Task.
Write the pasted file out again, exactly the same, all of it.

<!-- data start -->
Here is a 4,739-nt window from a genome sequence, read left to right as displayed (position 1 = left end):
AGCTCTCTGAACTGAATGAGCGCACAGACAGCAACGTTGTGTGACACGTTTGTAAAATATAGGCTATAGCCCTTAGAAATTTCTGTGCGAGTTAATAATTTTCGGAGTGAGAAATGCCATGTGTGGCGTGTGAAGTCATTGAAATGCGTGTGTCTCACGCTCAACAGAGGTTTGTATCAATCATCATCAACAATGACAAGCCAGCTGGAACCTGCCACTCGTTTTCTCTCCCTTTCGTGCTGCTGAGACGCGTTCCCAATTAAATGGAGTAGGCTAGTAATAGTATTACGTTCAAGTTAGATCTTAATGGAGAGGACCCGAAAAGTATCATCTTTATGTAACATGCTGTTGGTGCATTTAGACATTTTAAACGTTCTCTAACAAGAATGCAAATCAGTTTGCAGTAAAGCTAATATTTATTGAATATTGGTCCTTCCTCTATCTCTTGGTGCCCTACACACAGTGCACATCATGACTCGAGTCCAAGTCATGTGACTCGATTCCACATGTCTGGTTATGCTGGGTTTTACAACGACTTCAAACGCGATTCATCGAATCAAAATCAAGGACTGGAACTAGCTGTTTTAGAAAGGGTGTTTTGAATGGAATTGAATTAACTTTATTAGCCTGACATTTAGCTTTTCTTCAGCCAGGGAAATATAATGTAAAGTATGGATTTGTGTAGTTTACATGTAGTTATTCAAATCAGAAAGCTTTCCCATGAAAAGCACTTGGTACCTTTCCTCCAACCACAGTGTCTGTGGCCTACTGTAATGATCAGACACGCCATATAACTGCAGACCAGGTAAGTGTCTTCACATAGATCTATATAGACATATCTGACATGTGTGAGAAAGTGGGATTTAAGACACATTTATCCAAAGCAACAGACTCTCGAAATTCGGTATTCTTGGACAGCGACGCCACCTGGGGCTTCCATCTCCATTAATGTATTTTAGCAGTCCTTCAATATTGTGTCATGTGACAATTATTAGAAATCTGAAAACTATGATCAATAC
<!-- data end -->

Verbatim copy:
Here is a 4,739-nt window from a genome sequence, read left to right as displayed (position 1 = left end):
AGCTCTCTGAACTGAATGAGCGCACAGACAGCAACGTTGTGTGACACGTTTGTAAAATATAGGCTATAGCCCTTAGAAATTTCTGTGCGAGTTAATAATTTTCGGAGTGAGAAATGCCATGTGTGGCGTGTGAAGTCATTGAAATGCGTGTGTCTCACGCTCAACAGAGGTTTGTATCAATCATCATCAACAATGACAAGCCAGCTGGAACCTGCCACTCGTTTTCTCTCCCTTTCGTGCTGCTGAGACGCGTTCCCAATTAAATGGAGTAGGCTAGTAATAGTATTACGTTCAAGTTAGATCTTAATGGAGAGGACCCGAAAAGTATCATCTTTATGTAACATGCTGTTGGTGCATTTAGACATTTTAAACGTTCTCTAACAAGAATGCAAATCAGTTTGCAGTAAAGCTAATATTTATTGAATATTGGTCCTTCCTCTATCTCTTGGTGCCCTACACACAGTGCACATCATGACTCGAGTCCAAGTCATGTGACTCGATTCCACATGTCTGGTTATGCTGGGTTTTACAACGACTTCAAACGCGATTCATCGAATCAAAATCAAGGACTGGAACTAGCTGTTTTAGAAAGGGTGTTTTGAATGGAATTGAATTAACTTTATTAGCCTGACATTTAGCTTTTCTTCAGCCAGGGAAATATAATGTAAAGTATGGATTTGTGTAGTTTACATGTAGTTATTCAAATCAGAAAGCTTTCCCATGAAAAGCACTTGGTACCTTTCCTCCAACCACAGTGTCTGTGGCCTACTGTAATGATCAGACACGCCATATAACTGCAGACCAGGTAAGTGTCTTCACATAGATCTATATAGACATATCTGACATGTGTGAGAAAGTGGGATTTAAGACACATTTATCCAAAGCAACAGACTCTCGAAATTCGGTATTCTTGGACAGCGACGCCACCTGGGGCTTCCATCTCCATTAATGTATTTTAGCAGTCCTTCAATATTGTGTCATGTGACAATTATTAGAAATCTGAAAACTATGATCAATAC